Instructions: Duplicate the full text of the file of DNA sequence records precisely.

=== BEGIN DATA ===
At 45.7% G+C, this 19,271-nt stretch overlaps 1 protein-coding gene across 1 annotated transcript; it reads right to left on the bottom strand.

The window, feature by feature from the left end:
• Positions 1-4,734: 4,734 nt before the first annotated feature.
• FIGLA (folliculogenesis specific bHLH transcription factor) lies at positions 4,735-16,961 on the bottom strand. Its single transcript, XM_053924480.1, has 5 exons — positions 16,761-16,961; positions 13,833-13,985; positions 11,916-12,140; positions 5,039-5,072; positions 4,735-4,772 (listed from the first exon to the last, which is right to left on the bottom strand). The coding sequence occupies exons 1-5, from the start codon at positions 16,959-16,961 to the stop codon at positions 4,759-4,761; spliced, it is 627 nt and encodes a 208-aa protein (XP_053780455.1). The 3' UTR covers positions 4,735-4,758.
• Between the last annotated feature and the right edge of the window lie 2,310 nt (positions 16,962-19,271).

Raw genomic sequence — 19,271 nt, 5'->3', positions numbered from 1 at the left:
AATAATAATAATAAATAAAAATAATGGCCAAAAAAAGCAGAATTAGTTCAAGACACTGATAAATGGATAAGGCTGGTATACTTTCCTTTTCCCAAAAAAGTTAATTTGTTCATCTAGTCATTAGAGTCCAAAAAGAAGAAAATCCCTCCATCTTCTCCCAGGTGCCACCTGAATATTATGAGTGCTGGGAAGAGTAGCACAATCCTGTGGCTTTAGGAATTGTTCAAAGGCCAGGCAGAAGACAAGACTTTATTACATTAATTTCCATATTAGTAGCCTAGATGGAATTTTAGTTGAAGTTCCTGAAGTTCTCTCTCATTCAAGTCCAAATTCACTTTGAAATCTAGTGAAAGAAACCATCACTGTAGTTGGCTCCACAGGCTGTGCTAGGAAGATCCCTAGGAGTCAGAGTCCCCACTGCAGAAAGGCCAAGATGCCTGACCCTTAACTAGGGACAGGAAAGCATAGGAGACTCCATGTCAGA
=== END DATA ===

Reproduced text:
At 45.7% G+C, this 19,271-nt stretch overlaps 1 protein-coding gene across 1 annotated transcript; it reads right to left on the bottom strand.

The window, feature by feature from the left end:
• Positions 1-4,734: 4,734 nt before the first annotated feature.
• FIGLA (folliculogenesis specific bHLH transcription factor) lies at positions 4,735-16,961 on the bottom strand. Its single transcript, XM_053924480.1, has 5 exons — positions 16,761-16,961; positions 13,833-13,985; positions 11,916-12,140; positions 5,039-5,072; positions 4,735-4,772 (listed from the first exon to the last, which is right to left on the bottom strand). The coding sequence occupies exons 1-5, from the start codon at positions 16,959-16,961 to the stop codon at positions 4,759-4,761; spliced, it is 627 nt and encodes a 208-aa protein (XP_053780455.1). The 3' UTR covers positions 4,735-4,758.
• Between the last annotated feature and the right edge of the window lie 2,310 nt (positions 16,962-19,271).

Raw genomic sequence — 19,271 nt, 5'->3', positions numbered from 1 at the left:
AATAATAATAATAAATAAAAATAATGGCCAAAAAAAGCAGAATTAGTTCAAGACACTGATAAATGGATAAGGCTGGTATACTTTCCTTTTCCCAAAAAAGTTAATTTGTTCATCTAGTCATTAGAGTCCAAAAAGAAGAAAATCCCTCCATCTTCTCCCAGGTGCCACCTGAATATTATGAGTGCTGGGAAGAGTAGCACAATCCTGTGGCTTTAGGAATTGTTCAAAGGCCAGGCAGAAGACAAGACTTTATTACATTAATTTCCATATTAGTAGCCTAGATGGAATTTTAGTTGAAGTTCCTGAAGTTCTCTCTCATTCAAGTCCAAATTCACTTTGAAATCTAGTGAAAGAAACCATCACTGTAGTTGGCTCCACAGGCTGTGCTAGGAAGATCCCTAGGAGTCAGAGTCCCCACTGCAGAAAGGCCAAGATGCCTGACCCTTAACTAGGGACAGGAAAGCATAGGAGACTCCATGTCAGA